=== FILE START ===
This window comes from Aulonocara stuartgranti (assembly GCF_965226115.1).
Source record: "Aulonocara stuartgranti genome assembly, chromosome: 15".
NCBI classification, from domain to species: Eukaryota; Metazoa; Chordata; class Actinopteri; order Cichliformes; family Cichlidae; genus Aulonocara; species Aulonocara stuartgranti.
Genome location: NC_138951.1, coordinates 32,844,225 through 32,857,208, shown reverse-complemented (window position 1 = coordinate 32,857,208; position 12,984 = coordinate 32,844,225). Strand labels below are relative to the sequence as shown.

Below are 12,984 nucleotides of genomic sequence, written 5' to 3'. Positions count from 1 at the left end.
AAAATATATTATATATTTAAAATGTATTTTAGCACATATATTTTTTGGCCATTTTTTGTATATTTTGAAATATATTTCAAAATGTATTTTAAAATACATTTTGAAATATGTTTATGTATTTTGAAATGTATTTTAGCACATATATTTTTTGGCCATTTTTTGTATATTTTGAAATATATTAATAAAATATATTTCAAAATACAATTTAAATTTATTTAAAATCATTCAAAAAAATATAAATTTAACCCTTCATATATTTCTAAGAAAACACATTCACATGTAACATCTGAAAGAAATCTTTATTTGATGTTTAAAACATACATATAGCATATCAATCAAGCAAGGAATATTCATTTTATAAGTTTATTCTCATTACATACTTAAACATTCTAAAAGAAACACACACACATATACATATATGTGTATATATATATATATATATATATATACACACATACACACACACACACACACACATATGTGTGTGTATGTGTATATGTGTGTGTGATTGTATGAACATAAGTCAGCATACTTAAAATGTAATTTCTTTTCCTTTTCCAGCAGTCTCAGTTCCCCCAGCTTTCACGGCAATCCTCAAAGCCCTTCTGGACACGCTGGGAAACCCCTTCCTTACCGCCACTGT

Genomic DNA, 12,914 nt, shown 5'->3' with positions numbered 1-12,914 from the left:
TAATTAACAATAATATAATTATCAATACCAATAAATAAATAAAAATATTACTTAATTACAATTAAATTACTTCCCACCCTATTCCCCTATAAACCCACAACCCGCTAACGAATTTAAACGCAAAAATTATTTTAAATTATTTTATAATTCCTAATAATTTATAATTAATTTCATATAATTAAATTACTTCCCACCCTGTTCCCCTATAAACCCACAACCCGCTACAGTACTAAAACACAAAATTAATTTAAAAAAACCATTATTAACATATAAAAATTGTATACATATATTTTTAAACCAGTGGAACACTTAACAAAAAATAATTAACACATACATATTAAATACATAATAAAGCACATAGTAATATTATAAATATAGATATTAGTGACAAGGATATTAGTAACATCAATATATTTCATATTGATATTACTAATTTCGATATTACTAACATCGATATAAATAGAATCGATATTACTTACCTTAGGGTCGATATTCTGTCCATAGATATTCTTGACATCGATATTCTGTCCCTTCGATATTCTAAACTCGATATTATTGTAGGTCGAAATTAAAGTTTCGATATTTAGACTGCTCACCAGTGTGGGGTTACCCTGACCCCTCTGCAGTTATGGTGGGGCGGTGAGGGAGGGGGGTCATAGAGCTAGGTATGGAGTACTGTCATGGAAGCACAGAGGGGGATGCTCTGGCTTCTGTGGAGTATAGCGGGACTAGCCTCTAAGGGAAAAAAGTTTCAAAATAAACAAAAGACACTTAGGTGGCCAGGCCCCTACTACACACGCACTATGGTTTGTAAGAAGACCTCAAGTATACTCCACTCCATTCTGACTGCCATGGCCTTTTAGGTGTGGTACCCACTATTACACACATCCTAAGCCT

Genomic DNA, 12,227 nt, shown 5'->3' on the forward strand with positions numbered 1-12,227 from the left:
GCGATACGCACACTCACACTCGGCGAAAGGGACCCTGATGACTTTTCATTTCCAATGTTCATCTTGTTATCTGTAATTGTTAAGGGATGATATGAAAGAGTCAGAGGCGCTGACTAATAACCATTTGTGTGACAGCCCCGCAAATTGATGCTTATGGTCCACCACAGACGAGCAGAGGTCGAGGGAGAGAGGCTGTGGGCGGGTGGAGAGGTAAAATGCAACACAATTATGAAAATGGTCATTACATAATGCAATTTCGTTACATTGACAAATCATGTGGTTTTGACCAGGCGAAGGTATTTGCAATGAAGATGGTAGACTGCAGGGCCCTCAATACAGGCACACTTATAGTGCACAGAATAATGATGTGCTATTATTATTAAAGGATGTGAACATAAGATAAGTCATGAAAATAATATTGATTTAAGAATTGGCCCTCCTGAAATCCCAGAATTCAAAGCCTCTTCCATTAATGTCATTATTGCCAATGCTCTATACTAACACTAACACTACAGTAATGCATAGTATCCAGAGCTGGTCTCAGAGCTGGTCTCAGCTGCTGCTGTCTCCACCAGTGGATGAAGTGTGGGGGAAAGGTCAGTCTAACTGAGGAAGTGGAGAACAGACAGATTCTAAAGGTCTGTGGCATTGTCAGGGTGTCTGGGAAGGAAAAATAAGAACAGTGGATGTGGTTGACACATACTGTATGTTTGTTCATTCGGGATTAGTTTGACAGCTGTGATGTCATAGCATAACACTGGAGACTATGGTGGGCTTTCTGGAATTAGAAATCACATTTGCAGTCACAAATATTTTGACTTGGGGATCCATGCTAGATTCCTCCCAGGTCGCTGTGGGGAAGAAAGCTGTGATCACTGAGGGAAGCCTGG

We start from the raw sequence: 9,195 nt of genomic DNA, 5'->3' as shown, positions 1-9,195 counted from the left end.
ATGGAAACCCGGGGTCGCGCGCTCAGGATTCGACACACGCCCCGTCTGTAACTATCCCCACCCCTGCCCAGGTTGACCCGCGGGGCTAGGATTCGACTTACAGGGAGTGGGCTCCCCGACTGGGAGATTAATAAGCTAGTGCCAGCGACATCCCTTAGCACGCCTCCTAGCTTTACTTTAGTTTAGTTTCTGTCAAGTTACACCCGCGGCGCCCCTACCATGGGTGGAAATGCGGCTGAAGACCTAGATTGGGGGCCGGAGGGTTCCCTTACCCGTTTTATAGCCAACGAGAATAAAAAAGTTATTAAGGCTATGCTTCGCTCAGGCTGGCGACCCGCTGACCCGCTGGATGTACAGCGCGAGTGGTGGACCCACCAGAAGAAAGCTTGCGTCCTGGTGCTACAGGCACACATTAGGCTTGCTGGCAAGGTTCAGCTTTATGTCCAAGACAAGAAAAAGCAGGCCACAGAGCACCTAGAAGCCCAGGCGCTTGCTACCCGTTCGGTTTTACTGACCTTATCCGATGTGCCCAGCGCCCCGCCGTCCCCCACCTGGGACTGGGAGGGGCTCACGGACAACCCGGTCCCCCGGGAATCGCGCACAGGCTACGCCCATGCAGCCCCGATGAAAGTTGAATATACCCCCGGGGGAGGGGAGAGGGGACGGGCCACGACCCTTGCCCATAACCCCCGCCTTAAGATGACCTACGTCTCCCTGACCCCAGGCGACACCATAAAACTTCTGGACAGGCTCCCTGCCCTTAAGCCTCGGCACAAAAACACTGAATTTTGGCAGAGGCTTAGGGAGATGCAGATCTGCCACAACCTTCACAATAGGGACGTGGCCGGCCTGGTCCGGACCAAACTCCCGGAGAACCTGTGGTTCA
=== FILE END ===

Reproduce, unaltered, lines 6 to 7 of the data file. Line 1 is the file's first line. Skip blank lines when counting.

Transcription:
AAAATATATTATATATTTAAAATGTATTTTAGCACATATATTTTTTGGCCATTTTTTGTATATTTTGAAATATATTTCAAAATGTATTTTAAAATACATTTTGAAATATGTTTATGTATTTTGAAATGTATTTTAGCACATATATTTTTTGGCCATTTTTTGTATATTTTGAAATATATTAATAAAATATATTTCAAAATACAATTTAAATTTATTTAAAATCATTCAAAAAAATATAAATTTAACCCTTCATATATTTCTAAGAAAACACATTCACATGTAACATCTGAAAGAAATCTTTATTTGATGTTTAAAACATACATATAGCATATCAATCAAGCAAGGAATATTCATTTTATAAGTTTATTCTCATTACATACTTAAACATTCTAAAAGAAACACACACACATATACATATATGTGTATATATATATATATATATATATATACACACATACACACACACACACACACACATATGTGTGTGTATGTGTATATGTGTGTGTGATTGTATGAACATAAGTCAGCATACTTAAAATGTAATTTCTTTTCCTTTTCCAGCAGTCTCAGTTCCCCCAGCTTTCACGGCAATCCTCAAAGCCCTTCTGGACACGCTGGGAAACCCCTTCCTTACCGCCACTGT

Genomic DNA, 12,914 nt, shown 5'->3' with positions numbered 1-12,914 from the left: